Christoph Strässer, the Federal Government Commissioner for Human Rights Policy and Humanitarian Aid, issued the following statement today (19 May 2014) on the detention of journalists in Egypt:
I am deeply concerned about the health of detained Egyptian journalist Abdullah Elshamy, who has been on hunger strike for four months and who was placed in solitary confinement on 12 May 2014. Mr Elshamy has been in custody since August 2013 and to date no charges have been brought against him. At the same time numerous other journalists are being detained in Egypt or are being taken to court for their reporting activities.
I call on the Egyptian Government to respect the right to freedom of expression as guaranteed by the constitution. The Egyptian authorities must also ensure that imprisonment, prison conditions and trial procedure consistently adhere to the human rights standards which Egypt has pledged to the international community to uphold.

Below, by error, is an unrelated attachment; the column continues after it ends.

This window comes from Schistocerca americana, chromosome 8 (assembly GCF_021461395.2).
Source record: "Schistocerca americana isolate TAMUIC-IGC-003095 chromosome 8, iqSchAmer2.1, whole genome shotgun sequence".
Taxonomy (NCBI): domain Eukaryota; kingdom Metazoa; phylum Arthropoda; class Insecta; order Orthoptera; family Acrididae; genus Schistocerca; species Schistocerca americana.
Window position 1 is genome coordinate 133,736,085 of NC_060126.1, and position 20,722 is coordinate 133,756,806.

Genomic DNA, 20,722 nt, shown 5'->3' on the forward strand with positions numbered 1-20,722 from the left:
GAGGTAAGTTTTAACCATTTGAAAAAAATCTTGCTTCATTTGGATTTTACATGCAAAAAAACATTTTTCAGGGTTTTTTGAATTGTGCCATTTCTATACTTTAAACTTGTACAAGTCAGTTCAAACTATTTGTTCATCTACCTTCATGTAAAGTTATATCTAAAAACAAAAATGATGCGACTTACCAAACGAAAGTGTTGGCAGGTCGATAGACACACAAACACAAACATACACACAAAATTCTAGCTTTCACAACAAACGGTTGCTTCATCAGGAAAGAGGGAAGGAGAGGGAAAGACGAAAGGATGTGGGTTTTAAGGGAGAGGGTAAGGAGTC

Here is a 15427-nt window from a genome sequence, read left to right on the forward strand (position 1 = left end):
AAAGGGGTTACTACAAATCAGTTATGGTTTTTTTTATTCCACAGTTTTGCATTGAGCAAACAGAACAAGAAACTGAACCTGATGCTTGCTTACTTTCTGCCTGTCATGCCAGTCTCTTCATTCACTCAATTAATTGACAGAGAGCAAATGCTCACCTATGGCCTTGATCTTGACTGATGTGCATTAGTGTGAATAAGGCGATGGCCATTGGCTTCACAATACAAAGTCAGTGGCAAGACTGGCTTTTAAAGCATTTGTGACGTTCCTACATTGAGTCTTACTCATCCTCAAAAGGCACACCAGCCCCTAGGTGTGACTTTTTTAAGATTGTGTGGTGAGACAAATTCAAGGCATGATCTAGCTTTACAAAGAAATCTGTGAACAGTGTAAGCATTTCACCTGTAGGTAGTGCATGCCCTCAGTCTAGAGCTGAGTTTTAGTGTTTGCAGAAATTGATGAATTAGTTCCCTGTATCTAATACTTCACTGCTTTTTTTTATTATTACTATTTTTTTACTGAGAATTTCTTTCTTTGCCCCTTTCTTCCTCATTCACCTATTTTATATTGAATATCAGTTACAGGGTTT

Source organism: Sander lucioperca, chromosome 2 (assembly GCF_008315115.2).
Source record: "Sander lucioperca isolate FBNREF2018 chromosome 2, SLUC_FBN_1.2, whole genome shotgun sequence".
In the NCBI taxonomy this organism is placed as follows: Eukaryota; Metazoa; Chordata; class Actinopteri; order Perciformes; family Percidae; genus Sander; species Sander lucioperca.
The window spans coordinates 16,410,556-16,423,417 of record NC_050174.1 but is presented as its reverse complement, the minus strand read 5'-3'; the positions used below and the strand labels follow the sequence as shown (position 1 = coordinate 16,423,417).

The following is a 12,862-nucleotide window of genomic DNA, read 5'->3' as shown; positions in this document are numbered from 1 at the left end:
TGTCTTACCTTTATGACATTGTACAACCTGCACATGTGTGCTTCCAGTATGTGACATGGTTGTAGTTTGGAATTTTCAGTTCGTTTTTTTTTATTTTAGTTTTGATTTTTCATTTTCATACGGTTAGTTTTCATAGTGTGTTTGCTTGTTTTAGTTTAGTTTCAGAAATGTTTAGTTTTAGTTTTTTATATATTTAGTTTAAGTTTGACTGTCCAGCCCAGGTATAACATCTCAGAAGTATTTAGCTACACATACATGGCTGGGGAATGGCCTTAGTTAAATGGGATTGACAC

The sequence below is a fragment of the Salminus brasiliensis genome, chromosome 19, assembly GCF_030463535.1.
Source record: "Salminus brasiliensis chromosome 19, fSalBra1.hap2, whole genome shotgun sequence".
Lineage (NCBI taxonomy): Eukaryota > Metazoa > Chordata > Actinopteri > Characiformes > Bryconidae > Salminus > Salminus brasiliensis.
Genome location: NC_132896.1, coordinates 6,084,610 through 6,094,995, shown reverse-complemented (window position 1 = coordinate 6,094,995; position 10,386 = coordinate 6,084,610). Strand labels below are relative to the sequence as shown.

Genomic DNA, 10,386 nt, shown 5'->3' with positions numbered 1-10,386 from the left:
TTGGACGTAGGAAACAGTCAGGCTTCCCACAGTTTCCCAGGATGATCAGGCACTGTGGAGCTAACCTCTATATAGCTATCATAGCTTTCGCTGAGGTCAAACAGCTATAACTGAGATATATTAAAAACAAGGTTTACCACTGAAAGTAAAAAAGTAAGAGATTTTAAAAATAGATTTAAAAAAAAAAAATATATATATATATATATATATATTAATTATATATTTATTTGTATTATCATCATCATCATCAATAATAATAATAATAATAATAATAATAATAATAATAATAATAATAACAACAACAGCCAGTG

This also applies to the upcoming presidential elections on 26 and 27 May. Allowing the media to report freely before, during and after the elections as well as enabling civil society to engage with this process are vital elements of this.
Every Egyptian Government has a duty towards its citizens to protect human rights and fundamental freedoms and to guarantee the rule of law.
Numerous journalists from the news agency Al Jazeera have been in detention since 2013. Peter Greste, Baher Mohamed and Mohamed Fahmy have been in custody since December 2013, accused of conspiring with the Muslim Brotherhood (MB). Their trial has recently been rescheduled for the eighth time. Abdullah Elshamy was detained in August 2013. He was arrested reporting on the violent clearance of an MB protest camp. To date no charges have been brought against him. According to reports from his family he has been on hunger strike for four months, as a result of which he is now said to have been placed in solitary confinement.